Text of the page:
ZAGREB (Reuters) - The Croatian government urged parliament on Thursday to ratify a European treaty designed to combat violence against women despite opposition within the ruling party, among conservative groups and from the local Catholic Church.
Though supporting the need to combat violence against women, opponents object to the treaty’s definition of gender which they say paves the way for introducing transsexual or transgender as separate categories, which they oppose.
Arguing the case for ratification, Prime Minister Andrej Plenkovic told a cabinet session that it would strengthen “the legal, institutional and financial framework for combating violence against women and within families.”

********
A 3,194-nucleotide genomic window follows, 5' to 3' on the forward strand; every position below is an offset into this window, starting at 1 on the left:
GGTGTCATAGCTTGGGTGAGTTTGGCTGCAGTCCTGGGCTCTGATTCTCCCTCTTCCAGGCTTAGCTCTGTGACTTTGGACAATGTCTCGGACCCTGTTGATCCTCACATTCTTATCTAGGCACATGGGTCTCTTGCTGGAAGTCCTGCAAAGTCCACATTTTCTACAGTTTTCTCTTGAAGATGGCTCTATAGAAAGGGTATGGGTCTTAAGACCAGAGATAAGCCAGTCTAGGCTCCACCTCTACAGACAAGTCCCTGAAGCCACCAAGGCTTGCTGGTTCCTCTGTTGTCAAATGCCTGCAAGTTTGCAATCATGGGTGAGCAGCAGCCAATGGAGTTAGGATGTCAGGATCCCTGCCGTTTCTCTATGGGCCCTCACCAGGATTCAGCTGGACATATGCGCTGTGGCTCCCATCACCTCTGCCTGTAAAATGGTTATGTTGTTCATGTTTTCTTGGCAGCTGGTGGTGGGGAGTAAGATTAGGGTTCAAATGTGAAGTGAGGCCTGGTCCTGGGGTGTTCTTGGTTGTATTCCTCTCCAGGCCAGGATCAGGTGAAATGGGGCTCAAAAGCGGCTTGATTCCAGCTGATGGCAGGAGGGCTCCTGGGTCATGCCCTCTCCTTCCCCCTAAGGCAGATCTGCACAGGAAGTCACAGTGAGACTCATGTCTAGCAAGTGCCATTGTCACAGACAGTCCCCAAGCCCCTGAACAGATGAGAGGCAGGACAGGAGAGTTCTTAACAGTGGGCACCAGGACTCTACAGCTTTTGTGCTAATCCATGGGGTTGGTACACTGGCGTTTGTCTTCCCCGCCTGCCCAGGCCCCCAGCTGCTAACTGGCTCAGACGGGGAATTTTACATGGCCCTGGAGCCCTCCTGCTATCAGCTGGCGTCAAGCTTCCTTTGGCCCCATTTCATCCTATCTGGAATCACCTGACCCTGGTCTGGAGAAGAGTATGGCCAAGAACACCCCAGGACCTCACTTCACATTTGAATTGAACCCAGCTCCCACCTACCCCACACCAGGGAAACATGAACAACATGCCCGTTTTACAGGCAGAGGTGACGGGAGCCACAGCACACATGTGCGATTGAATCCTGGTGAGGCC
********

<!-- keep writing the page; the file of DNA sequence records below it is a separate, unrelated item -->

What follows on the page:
Some conservative groups plan to stage a protest against ratification in the capital Zagreb at the weekend and say they will push for a referendum on the issue.
To appease opponents, the government has adopted a separate statement on the ratification saying that the Council of Europe’s convention will not bring a change to Croatia’s legal definition of marriage as a union between a man and a woman.
Some top members of the leading party in the ruling coalition, the conservative HDZ, also voiced discontent with the planned ratification. It is still not clear when the parliament will vote on the issue.
Last month the same treaty was rejected in two other eastern EU members, Bulgaria and Slovakia, for similar objections about the definition of gender as “social roles, behaviours, activities and characteristics that a society considers appropriate for women and men”
Reporting by Igor Ilic; Editing by Richard Balmforth